Tuesday, July 28, 2009

July 28, 2009
Woke up to an anniversary. Kathy and I have been married for 30 years. Doesn't even seem possible. As she put it on the way into the kitchen, "It seems like about six years." Yes, if you don't count the teenage years (both Deena's and Tommy's and mine, which is ongoing).

Do Or Die
Harold Roberts asked about The Engine 2 Diet by Rip Esselstyn. He is a Texas firefighter (and the son of a famous heart surgeon) who developed a 28-Day-Save-Your-Life plan that lowers cholesterol and allegedly burns away the pounds. We started the diet at the end of June. The first week you give up dairy, the second week you cut out oil and fat and basically you avoid anything with a face (this includes fish and poultry). My cholesterol was as high as 260 before my heart attack, so needless to say, this is a big deal trial for me. I'm on several statins so I'm down to below 200 now (I want to say 150), but I have a hunch this diet will lower that number as well. I feel good.

Still banging away on my sketches. Looked up in my daytimer archives yesterday and it appears I started this quest on November 21, 2005:

On my quest to do 10,000 bad drawings, these are bad drawings 9,566 to 9,572, with 428 to go.

Best Name For A New TV Show
Jesse James Is A Dead Man

A couple clarifications on the sneak of Julie & Julia last week. Kathy tells me that the real reason we got in was because two people left (I was over at the door trying to leave and missed this part). Kathy was there to witness this, and confronted the media guy: "Give us the two media seats and we'll take the two seats of the people who just left." The media guy relented. This is even more amazing than the way I told it, because the media guy had offered us the two media seats but we had four people. I was ready to leave, but Kathy hung in there. So the moral is: don't give up just because an event is sold out or full. People often leave at the last minute or get called away. Don't panic, stay present and when you see an opening, ask for the order.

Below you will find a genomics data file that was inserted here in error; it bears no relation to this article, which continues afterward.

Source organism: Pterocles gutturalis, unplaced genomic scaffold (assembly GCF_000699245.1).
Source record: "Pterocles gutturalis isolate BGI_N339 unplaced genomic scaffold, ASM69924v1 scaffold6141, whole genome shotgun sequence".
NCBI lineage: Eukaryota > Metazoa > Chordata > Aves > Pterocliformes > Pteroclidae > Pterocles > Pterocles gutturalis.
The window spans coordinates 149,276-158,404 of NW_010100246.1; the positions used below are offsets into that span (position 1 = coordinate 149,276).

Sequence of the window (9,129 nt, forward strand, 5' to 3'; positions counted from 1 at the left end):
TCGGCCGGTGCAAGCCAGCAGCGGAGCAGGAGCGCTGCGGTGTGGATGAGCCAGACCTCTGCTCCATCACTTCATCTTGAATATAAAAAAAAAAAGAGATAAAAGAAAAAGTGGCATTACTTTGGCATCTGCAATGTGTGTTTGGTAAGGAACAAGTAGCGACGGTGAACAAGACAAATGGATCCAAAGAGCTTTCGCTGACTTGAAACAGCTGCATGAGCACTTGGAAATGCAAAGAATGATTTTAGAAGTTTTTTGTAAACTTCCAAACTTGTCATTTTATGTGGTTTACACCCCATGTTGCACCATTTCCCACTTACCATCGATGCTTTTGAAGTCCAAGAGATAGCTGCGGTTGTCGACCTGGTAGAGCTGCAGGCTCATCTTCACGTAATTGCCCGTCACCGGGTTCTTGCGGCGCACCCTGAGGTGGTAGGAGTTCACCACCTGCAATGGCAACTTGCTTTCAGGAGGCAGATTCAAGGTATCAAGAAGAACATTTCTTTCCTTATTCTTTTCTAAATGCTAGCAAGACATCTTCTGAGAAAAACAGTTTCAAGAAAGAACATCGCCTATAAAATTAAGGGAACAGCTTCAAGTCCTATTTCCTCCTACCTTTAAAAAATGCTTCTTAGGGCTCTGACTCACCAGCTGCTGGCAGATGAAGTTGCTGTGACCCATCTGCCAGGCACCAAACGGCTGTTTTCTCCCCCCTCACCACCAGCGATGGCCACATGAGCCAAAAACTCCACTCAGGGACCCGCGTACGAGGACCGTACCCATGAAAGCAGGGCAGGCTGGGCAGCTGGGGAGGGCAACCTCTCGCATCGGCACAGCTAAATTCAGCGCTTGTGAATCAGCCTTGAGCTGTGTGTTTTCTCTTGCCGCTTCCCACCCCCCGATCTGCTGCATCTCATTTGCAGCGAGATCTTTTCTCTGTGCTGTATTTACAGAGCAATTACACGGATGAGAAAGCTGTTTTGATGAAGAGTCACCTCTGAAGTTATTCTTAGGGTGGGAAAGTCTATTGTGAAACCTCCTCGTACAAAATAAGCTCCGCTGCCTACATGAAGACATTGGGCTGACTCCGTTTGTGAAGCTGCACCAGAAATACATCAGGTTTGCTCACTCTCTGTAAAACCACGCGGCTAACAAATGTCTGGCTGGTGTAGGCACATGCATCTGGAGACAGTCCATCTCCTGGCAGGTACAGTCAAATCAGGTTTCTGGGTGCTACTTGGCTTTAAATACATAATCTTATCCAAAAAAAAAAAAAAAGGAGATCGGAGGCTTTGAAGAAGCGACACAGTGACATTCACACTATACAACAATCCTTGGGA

On another front, I realized after I posted that I was describing a contradiction regarding the front row. I was bemoaning that the front row moved in the case of the Coliseum show with Dennis Miller, but I was complaining about being in the front row at the movie theatre. Say what? I didn't explain that this is one of those new stadium seating theatres with the raised balcony and then a group of less desirable floor seats that run right up under the screen, in the front. The undesirable seats were in the first row, but we ended up in the front row of the media seats which is in the middle of the theatre and up about six feet. Hope that makes sense. Most theatres in our area have gone to this mode of seating, but not sure it is universal, yet.

"The period of greatest gain in knowledge and experience is the most difficult period of one's life."
—Old Vaquero Saying

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